Northwest Arkansas Times from Fayetteville, Arkansas on August 4, 1974 · Page 7
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August 4, 1974

Northwest Arkansas Times from Fayetteville, Arkansas · Page 7

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Fayetteville, Arkansas
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Sunday, August 4, 1974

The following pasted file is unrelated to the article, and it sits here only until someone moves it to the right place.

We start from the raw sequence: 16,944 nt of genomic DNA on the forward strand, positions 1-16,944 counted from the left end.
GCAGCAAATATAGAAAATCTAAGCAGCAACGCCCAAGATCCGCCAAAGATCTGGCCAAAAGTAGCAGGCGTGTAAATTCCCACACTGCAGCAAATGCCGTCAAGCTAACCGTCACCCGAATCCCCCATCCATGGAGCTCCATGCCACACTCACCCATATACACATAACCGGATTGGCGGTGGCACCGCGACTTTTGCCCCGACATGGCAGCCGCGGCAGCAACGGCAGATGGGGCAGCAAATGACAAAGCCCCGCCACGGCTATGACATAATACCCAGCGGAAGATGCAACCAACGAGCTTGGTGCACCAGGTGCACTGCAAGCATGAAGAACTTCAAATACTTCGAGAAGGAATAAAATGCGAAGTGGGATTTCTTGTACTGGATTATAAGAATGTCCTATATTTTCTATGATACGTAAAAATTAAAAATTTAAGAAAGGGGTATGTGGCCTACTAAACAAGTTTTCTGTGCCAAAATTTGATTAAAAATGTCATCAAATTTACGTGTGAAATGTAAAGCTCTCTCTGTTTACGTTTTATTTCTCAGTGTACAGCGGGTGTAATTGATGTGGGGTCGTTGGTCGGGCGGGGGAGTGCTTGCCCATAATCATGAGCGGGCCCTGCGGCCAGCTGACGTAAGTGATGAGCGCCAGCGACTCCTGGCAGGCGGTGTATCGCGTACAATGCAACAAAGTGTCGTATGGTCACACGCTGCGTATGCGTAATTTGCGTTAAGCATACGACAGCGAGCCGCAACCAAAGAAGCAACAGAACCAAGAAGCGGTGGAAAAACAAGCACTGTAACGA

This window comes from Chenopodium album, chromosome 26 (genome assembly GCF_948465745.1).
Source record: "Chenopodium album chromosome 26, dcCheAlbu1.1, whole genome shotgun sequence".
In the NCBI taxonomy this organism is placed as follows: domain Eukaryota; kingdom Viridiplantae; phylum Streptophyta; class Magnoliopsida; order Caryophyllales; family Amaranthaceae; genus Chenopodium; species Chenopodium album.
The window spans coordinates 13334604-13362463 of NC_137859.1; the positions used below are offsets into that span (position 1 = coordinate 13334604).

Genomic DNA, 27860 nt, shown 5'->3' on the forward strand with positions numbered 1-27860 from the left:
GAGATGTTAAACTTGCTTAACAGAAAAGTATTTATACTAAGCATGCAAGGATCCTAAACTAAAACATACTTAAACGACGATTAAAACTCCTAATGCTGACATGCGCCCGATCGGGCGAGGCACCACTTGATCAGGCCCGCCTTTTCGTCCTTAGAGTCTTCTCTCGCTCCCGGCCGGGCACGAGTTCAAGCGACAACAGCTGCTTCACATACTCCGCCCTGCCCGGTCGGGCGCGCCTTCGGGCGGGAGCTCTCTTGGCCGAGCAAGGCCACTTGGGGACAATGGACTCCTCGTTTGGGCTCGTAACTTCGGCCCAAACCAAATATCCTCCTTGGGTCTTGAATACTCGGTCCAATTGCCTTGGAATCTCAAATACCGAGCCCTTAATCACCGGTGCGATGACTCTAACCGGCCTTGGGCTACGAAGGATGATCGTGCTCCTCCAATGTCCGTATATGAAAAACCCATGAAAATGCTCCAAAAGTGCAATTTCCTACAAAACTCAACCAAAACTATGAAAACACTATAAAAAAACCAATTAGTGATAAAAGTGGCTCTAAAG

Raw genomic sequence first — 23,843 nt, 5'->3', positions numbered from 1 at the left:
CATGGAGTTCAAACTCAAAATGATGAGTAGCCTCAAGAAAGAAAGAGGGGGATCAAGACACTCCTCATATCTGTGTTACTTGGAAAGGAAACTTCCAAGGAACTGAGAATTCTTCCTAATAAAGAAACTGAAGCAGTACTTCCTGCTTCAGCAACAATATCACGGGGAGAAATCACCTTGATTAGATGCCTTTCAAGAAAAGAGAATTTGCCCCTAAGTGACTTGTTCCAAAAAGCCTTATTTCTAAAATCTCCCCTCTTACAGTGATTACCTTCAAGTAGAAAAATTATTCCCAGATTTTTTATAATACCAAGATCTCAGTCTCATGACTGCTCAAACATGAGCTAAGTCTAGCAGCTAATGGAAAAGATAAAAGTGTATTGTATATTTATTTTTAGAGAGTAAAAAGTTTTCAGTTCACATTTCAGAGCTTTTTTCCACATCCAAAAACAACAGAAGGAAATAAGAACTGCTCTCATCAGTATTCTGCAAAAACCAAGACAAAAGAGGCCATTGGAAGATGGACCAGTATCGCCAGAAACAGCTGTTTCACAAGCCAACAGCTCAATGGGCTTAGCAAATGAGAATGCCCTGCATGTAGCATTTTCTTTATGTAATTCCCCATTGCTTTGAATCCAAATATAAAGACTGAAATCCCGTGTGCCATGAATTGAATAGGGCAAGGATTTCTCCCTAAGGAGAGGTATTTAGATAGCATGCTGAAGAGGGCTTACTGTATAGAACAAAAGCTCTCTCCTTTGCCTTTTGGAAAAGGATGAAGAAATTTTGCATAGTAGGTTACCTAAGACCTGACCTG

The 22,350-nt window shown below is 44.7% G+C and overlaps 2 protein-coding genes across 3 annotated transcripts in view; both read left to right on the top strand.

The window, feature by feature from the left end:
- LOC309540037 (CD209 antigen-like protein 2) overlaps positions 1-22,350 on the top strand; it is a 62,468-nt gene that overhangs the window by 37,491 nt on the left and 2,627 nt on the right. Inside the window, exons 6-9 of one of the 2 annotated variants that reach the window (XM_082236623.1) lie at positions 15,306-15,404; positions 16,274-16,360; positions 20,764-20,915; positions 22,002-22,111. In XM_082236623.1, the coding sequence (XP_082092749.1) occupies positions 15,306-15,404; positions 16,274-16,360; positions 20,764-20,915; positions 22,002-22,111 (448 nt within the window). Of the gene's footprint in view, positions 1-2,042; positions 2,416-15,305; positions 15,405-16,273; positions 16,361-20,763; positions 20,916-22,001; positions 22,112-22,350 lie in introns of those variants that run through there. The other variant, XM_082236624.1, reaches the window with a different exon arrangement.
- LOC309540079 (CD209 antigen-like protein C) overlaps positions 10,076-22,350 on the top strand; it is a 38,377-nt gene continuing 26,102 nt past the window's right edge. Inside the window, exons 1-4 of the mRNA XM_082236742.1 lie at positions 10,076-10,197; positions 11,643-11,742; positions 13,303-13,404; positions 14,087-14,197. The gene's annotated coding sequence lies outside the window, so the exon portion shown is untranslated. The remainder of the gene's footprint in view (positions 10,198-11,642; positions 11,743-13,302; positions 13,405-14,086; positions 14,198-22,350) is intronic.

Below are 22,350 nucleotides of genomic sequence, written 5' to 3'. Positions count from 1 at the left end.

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No Assignment Limits five Women Join Forest Fire Fighters ' S I L V E R CITY, N.M. (AP) -Fighting forest fires is sweaty, back-breaking work, but "it sure-beats waiting on tables," says a U.S. Forest Service fire fighter who has handled both Jobs. ' The professional fire fighter Is Linda .Day, a 27-year-old 'mother of twin boys. She's one 'of only five women, all sta ; tiohed at the Gila National Forest, who fight Forest Service !ires in New Mexico. "What's the big deal about it as long as we do our jobs," says Mrs. Day, a Reserve, N.M., resident who is part .of a 'five-member pumper crew. And, says 20-year Fores! Service veteran Don Webb, fire .control officer for the forest "The girls have done their jobs as well as the men and we lave no adverse criticism." The crew also includes Molly Thomas, 20, of Island Park, Idaho, and Eva Aragon, 24, of Reserve. The only woman member of a seven-person fire crew at the Mimbres Ranger Station is : Ann Prongay of Edison, N.J., who lives in nearby San Lorenzo and commutes to work daily. Maryann "Muffef . Foy, 22, of Bayard, N.M., is the newest woman fire fighter. She says she got tired of an eight-to-five job at a local bank and went looking for something different. She wound up recently with a tactical helicopter crew based at Lookout Point. A spokesman for the Forest Service regional office in Albuquerque said no other women serve on Forest Service fire fighting crews in New Mexico. NO LIMITS He said there are no limits on assignments the female fire fighters are given -- "We try to treat everyone just alike." That means the same rigorous four-day, training program and. the same daily routine of one-mile run, skipping rope and 80 minutes of organized recreation, such as volleyball or basketball. Miss Prongay said she was the only woman among 85 men during her training, and "I really felt conspicuous there. ] Everyone was apologizing to me for profanities of one thing or another." But. crossing the sex barrier hasn't been all apologies, the women said. A number of male fire fighters remain skeptical. . "A lot of Buys resent 'our being fire fighters," says Miss Thomas. "They get uptight about it. They feel threatened." She is the only .veteran among the five women, having worked for the Forest Service in Idaho last year. Mrs. Day said she thinks "men feel we're competing with them." And Miss Aragon muttered that "most of the men think we're nurses." Miss Thomas says the stereotypes are being broken and he women are at least on their way to acceptance. "I think we've changed a lot of people's minds a b o u t - w h a t we can do," she said. What they do, according to Mrs. Day, is "make hose lays, make, the Initial attack with the pumper crew and follow through with the mop-up stages." PART OF ROUTINE Miss Aragon put it more simply: "We just go out and fight fires. It's part of our routine." The two men on the pumper crew, Todd Hecker and John Barmory, say they're satisfied with the women's performance. "I've worked with womer fire fighters before and wasn'l too impressed. But these three Even Sells To Russians Garst Is Convincing Hybrid Dealer COON RAPIDS, Iowa CAP) 'Eoswell Garst chuckles noiselessly when he recalls telling 'Nikita Khrushchev: "You know, for a peasant, you're a damned poor horse trader." Garst, now 76, expected an 'argument. But the Russian premier responded with a grin. ;-' That visit 15 years ago was '"part of the pioneering role Garsl believes he played in the development of detente between the United States and Russia. Today the tenacious Garst is again dealing with the Russians and .telling them how to farm ·better. Since 1972, he's sold the ^Soviet Union 1,300 tons of ,hy- -brid grain sorghum seed.: He's ; trying to convince the Russians that hybrid grain sorghum will ·'grow, well in cold, northern 'Russia. ·'· Garst remains gregarious and .Vocal despite removal of a cancerous voice box in 1963. Now ,,he speaks by nuzzling a battery; powered device into the deep folds of his throat. As he slowly f exhales, his thoughts pour out ;in a flat, metallic monotone. ; "I 1 turne'd what might have , been a tragedy into a damned ;iiuisance," he said, lifting the .clasp of his bolo tie and ex| posing-a dime-sized hole at the ·;base of his throat, through ;.which he breathes. · Garst began trading with the 'Soviet Union, he said, "because :I thought there should be mon communication between the two ^countries'." He packed his order *book and went to Russia anc · Romania in 1955;--and sold abou 1 )$1 million worth of hybrid seet ·corn. ,i Hybrid seed- corn has · been ·;» passion with Garst since 1930 Convinced that it would produce reater yields than the old pen : pollenated corn, he and a riend founded Garst Thomas !o., now one of the world's argest hybrid seed corn opera- ions. Garst toured t h e Midwest in the 1930s, convin- ing farmers to switch to lybrid seed corn. He was just as convincing with the Russians n 1955. ' · . The trading venture reached i apogee on Sept. 23, 1959, vhen Khrushchev, his wife, laughters and an entourage of hundreds visited the Garst farm a mile east of Coon Rapids. They came to view what Communist nations considered unorthodox farming methods hat might bolster their flagging agricultural efforts. Khrushchev was deposed in 1964 and died n 1971. "I never went over to Russia nor corresponded with anybody during that period," larst explains. "I wouldn't have wanted to ;o to the Soviet Union and not see Mr. Khrushchev after he lad been demoted. It would lave been embarrassing to him and to the people who demoted him." But in 1972 he urged Russia's agriculture minister, Vladimir Matskevich, to take a refresher course in American farming methods, and the minister accepted the invitation. "I've entertained delegations from Chile and the Soviet Union in the same day," Garst says of his current efforts. "I don' care about their politics or theii religion. All I want to do i; help people who want to learn.' He said.delegations that flock to his central-Iowa farm to view is farming methods "all have ne thing in mind: they want o'eat'better." Garst delights in receiving gricultural delegations of any ize. "I have a 17-year-old boy oming here. His father is the iest geneticist in Hungary. The oy wants to take a peek, at A m e r i c a n agriculture a n d mechanization. "We have them all the time, 'he Germans are coming soon ind a French delegation." His prevailing concern, he ;ays, is that agriculture can't irovide sufficient world food inless backward nations are a u g h t modern farming nethods and have access to hybrid seeds with their special irowth characteristics. link you ought to be amused, besides, you are making great rogress . . . and in my opinion, ur maintenance of air bases a waste of American funds nd energies. 1 "He didn't argue. He only aid: 'I never had anybody suggest that it was foolishness he- ore, but you make a pretty good case of it.' " ' · Garst isn't a big man physically, perhaps 5-feet-10, but he's he most important man in Garst admits to being outspo ten. "I'm always giving advice .0 someone." Khrushchev was. no exception larst discussed keeping farm and in good shape by heavy ertilization, not crop rotation 3ut he also talked politics with he former Russian premier That's when he made the "poor horse trader' 1 remark. "I then pointed out to him that the U.S. was spending It per cent of its gross nationa" production oh armament. ' pointed out that \\a had at leas twice as great industrial pro ductiveness as the Soviet Union I said if he was going to com pete with us in armament, h had to spend 20 per cent · o Russia's gross capacity. "He countered: 'How, wouli you like to have American ai bases surrounding your coun try?' -'· · "I said about as follows: Closed Course Mark TALLADEGA, Ala. (AP) After turning out an unofficial 208.Y09 miles per hour run Friday during practice, veteran racer A.J. Foyt t o d a y . will .ackle the world's closed course speed record of 214.158 m.p.h. set by Mario Andretti in 1973. Foyt pushed his 1,100 horsepower Gilmer Coyote to a first ap in excess of 180 m.p.h. Friday. He then turned out a third lap of 199.559. - - · : He had never seen the 2.66 mile Talladega Speedway -be- r ore he wound out his practice runs Friday. He took the car into the pits, made some changes, and went on to break the record. Coon Rapids, a Corn Belt town of 1,381 persons. He greets visitors at the doo: of his modern office, part o the mainstreet headquarters o the sprawling Garst Thoma. Co. APPEARANCE MISLEADING Garst's thinning,- defiant gray hair, rumpled shirt=and bellies trousers hitched, high by sus penders are misleading. Hi hawklike features .-are age-sofl ened, but he- retains a tern pered, imperious manner an an air of confidence that h is equal to any meaningfu challenge - such as coexistenc wilh Russia. Garst and his wife, F,lizabeth 78, live in a five-bedroom, whit Frame home surrounded b huge vegetable, flower an shrutTgardens. Their 15 grand children once flocked to shaded swimming pool near th house.but they're .grown now. Garst sees agriculture as means "of showing the way t world peace. "I telFpeople that a hungr dog is dangerous, but a well-fe dog is lazy. The same genera thing is true of people." eally surprised me," says ecker, who came to the Gila om Angeles National J^orest California. Barmory agreed: "The girls ut forth a lot more effort and nee they get the harrg of the ob they dp better than; some nen I've seen." '· , .. ; - ··,, Even Webb, who 'admits' to ome lingering skepticism', said le women "really know their tuff. This pumper crew has een dispatched all over the tate and they have done a real job. Men couldn't have one any better. "We don't play favorites," he said. "Women fire fighters must do the job. They must limb the same mountains ight the same fires and main ain the same conditioning as he men." That seems to suit the women ust fine. '·:.--.-.. * "I don't want any ; {ir^aki. -. vant to be tr.eated7.-a3 an qual," Miss Prongay said.,.,,_ Mrs. Day said she hasn't hac any breaks on the fire lines"If anything it's harder," she said, "because the women had o prove their ability to the men.' Webb said acceptance isn he only problem with women crew members. "In our isolated locales, our current facilities are not fo women," he said. "We' hav lad to provide "special quarter apart from the ( men and set Uj - schedule when the girls ..cai e the shower'-facilities;"'V' * ' Webb said he. was also a.liltl concerned about how co-ed fir crews "will be accepted b wives of married personnel." He said two-person co-e teams will not be sent to over ni'ght fires; · Miss Foy says the facilitie at Lookout Point have presen ed no problems and so fa "there's been no hassle. All th men have been real helpful, ci operative and friendly." Her supervisor, George Gr jalva, says he's not concerne about her ability to handle tt job and "the^men-are'-glads have a female employ?.'I thin it will help morale."i^i^, ~v' Besides,-he said,; "It's;cpmin sooner o r . later. . Women-_a; doing real well in other piaci from what I've heard." , a use Arkanto* TIMES, Sun., Aug. 4, 1974 AYITTtVILLE. AMKANVA* 'Hello There Cousin' Chill Wills, the movie a n d TV. star, will headline a sue- show, starring Pat Bnttram,r Mnllie Bee and Jim Mundy;* cial country-western show at will he free to the public.; Holiday Island, Borth of Eu- Performances will be at 1 reK'at'Springs, Aug. 17-18. The and 4 p.m. each day. · £ Triple Dead Head LOS ALAMITOS, "Calif. (AP) -=- An unusual triple dead heat brought Ihrce winners for the sixth race Friday night in quarter horse racing at Los Alamitos and forced a half-dozen cxacta payoffs. Majestic Chic paid $2.60,.$2.80 and $3 in the regular wagering wjth -'Everetts .Bar Bob paying $4;20, $4.40 arid--$4.80 for win ice 'and show and favorite Dandy Dana' returning $2.60 $2.'80' and $2.80. All horses ran the 440 yards in 22.51 seconds. Rlessen Advances : CINCINNATI -- Top seed \laity Riessen defeated sixth^ seeded Steve Krulevitz 6-3, 64 o advance into the semifinals of the 87th annual Western Teh nis Championships. ; The TIMES Is On · Top of The News : Seven Days a WeeVl EVEREST JENNINGS F»jrelMvill«Dre« E.SWe Square AK-lM Five-Under 68 HOHSHAM, Pa. -- Joyce Kazmierski, a seven-year tour veteran, fired a five-under-par 68 'to finish in a 'three-way tie with two relative unknowns after the opening round of the $40,000' - George, ..Washington Ladies* Golf Classic. Sears SPECIAL PURCHASE! Easy-care knit -grow sleepers for your little ones. 2 DAYS ONLY 2 for The sleepers with year-round comfort, of Kohjm Cordelan® (matrix fiber-vmal-vmyon) jersey knit. Toddler sizes 1T-4T and 3-8. Extra long sleeve cuffs on all sizes, and double snaps on toddler sizes to allow for added growth. Skid resistant vinyl soles, in sleepy pastel colors. Open 9-5 Mon. Thru Sat. N.W. Ark. Plaza Hi way 7! N. F«y»tt«vlll« SPECIAL PURCHASE- A Special Purchase, though not reduced is an exceptional value. San Jose Manor · : Spring dale i ! · · ' Specializing in Fashionable Sizes 12i/2-26'/2; 16-22, 38-52 FASHION FIND: MIX-N-MATCH SEPARATES In Beautiful Fall Colors The latest news in fall sportswear. Superb styling with these new-edition houndstpoth checks, solids, and prints, all featuring carefree polyester knit. Checks come In forest green/burgundy or navy/rust. ..... ....... HotmdslooUi check pull-on pint .. $1* Matching sleeveless vest $23;' Long-sleeve (tirtleneck pullover, navy or burgundy $13 Sleeveless shell $12 Green pull-on panls $17^ Long-sleeve floral print shirt, · green or rnst $17-' Long-sleeve geometric print shirt, green/white/rust $17' Houndstoolh check shirt $21^ Houndsfooth check shirt jacket ... $17;" Solid rust skirt $17~ Matching shirt Jacket ... $31" Long-sleeve polka dot blouse, rust or green ... $17 Long-sleeve checked blouse, rust/while . $17 'f. CORDELAN MAIL ORDERS PLEASE ADD 3% TAX AND . 80c POSTAGE SHOP AT SEARS AND SAVE Sttiifartinn Quanuiieed «r Your Money Back